By a 3-2 vote, the FCC is proposing to re-instate programming processing guidelines for broadcasters. Under the proposal, stations that broadcast at least three hours per week of locally originated programs would receive expedited application processing. Similar processing guidelines were eliminated for radio in 1981 and television in 1984. Basically, these decisions held that stations, in response to market forces, would provide programming that meets the needs of the community. In place of the processing guideline, stations were asked to file quarterly issues programs lists. Also, the majority supporting the decision took direct aim at the FCC’s 2017 decision that eliminated the main studio rule. They asked whether eliminating the rule was a mistake.
Under the proposed rule, to become eligible for expedited processing, a station would be asked to produce local programs. The FCC proposes to define locally originated programming as follows:
(1) For purposes of this provision, locally originated programming is programming produced either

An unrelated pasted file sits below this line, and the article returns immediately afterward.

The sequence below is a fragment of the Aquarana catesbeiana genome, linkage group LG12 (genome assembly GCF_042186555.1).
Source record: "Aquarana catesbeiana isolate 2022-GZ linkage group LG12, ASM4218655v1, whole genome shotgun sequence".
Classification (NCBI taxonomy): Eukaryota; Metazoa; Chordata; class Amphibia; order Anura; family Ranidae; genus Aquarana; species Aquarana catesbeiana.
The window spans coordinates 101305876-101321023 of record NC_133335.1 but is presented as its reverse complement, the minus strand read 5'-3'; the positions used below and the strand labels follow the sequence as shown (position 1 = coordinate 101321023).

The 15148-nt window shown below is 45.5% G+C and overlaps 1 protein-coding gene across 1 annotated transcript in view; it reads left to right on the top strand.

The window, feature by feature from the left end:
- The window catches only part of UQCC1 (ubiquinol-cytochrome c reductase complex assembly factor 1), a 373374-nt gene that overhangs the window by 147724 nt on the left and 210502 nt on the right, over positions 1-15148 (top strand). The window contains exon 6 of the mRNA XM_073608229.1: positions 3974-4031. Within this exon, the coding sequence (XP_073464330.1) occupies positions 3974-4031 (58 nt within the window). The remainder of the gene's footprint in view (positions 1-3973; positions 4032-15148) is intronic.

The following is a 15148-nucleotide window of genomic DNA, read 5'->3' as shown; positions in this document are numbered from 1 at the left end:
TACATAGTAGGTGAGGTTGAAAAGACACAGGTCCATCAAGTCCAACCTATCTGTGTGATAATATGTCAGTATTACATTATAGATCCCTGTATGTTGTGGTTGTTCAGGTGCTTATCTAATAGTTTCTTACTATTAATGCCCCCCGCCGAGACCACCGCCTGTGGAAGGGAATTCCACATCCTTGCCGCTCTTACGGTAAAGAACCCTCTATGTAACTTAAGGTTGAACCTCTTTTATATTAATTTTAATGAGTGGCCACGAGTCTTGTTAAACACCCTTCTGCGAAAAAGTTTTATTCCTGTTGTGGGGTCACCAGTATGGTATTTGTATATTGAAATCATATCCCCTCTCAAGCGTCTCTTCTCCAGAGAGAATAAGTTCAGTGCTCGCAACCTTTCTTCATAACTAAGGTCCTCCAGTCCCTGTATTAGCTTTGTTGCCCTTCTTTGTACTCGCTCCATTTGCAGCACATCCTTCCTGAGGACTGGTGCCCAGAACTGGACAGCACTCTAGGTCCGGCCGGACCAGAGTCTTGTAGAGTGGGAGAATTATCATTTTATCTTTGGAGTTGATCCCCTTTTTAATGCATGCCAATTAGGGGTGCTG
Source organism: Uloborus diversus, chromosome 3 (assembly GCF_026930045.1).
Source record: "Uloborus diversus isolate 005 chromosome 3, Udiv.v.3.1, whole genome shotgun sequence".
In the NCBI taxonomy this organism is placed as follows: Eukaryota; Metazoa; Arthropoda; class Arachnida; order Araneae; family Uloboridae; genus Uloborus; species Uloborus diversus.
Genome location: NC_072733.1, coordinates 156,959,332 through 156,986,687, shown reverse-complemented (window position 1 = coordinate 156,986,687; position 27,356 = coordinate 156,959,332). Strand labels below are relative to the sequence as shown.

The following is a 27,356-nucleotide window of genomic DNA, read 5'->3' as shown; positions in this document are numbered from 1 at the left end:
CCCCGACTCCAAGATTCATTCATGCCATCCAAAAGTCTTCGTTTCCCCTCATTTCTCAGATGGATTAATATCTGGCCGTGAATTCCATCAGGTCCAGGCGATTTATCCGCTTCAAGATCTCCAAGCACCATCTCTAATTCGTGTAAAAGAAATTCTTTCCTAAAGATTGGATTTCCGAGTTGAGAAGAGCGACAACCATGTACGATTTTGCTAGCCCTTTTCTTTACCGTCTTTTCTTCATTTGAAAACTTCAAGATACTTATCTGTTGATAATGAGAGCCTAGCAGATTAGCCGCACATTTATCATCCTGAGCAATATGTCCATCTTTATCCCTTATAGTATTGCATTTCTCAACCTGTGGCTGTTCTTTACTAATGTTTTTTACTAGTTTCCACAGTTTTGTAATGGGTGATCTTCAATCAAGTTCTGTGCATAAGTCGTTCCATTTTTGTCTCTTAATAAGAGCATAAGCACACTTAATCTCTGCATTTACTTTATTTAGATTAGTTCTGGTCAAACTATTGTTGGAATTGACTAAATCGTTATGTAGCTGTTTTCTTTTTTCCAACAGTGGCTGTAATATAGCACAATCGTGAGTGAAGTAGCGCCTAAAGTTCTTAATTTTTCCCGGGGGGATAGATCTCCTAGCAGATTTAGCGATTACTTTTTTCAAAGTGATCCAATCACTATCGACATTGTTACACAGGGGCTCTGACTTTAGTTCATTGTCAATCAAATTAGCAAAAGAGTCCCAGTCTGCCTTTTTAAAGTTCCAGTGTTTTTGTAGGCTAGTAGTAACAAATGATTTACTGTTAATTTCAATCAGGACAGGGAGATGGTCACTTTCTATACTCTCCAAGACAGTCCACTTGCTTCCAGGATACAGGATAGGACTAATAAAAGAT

(i) [w]ithin the station’s community of license;
(ii) [a]t any location within the principal community contour of any AM, FM, or TV broadcast station licensed to the station’s community of license; or
(iii) [w]ithin 25 miles from the reference coordinates of the center of its community of license as described in § 73.208(a)(1).
The proposal raised a number of significant First Amendment-related issues. Not the least of which is addressing the issue of whether nationally produced programming can address local issues. If so, why is such programming not considered? Moreover, the FCC moved away from quantitative guidelines because they were overly mechanistic and did not address whether the programs were helping to meet the needs of the community. Quantitative processing guidelines merely encouraged licensed challenges even though a station was serving the community. Finally, the proposal does not establish a nexus between local production and journalism. On the contrary, the additional costs of producing 3 hours of “locally originated” programming may undermine a station’s overall journalistic efforts.
Amazingly, locally originated programming would not be considered where a local program has been broadcast twice, even if the licensee broadcasts the program on a different day or makes small variations in the program thereafter. This approach ignores viewing patterns today, where most programs are time-shifted and broadcast multiple times to obtain an audience.
Both Commissioner Brendan Car and Nathan Simington issued strong dissents. We shall see where the FCC takes this issue. Our immediate reaction is that it tries to resurrect a rule that was eliminated nearly 40 years ago. We have all seen that movie.
You can see the FCC’s proposal and accompanying statements here.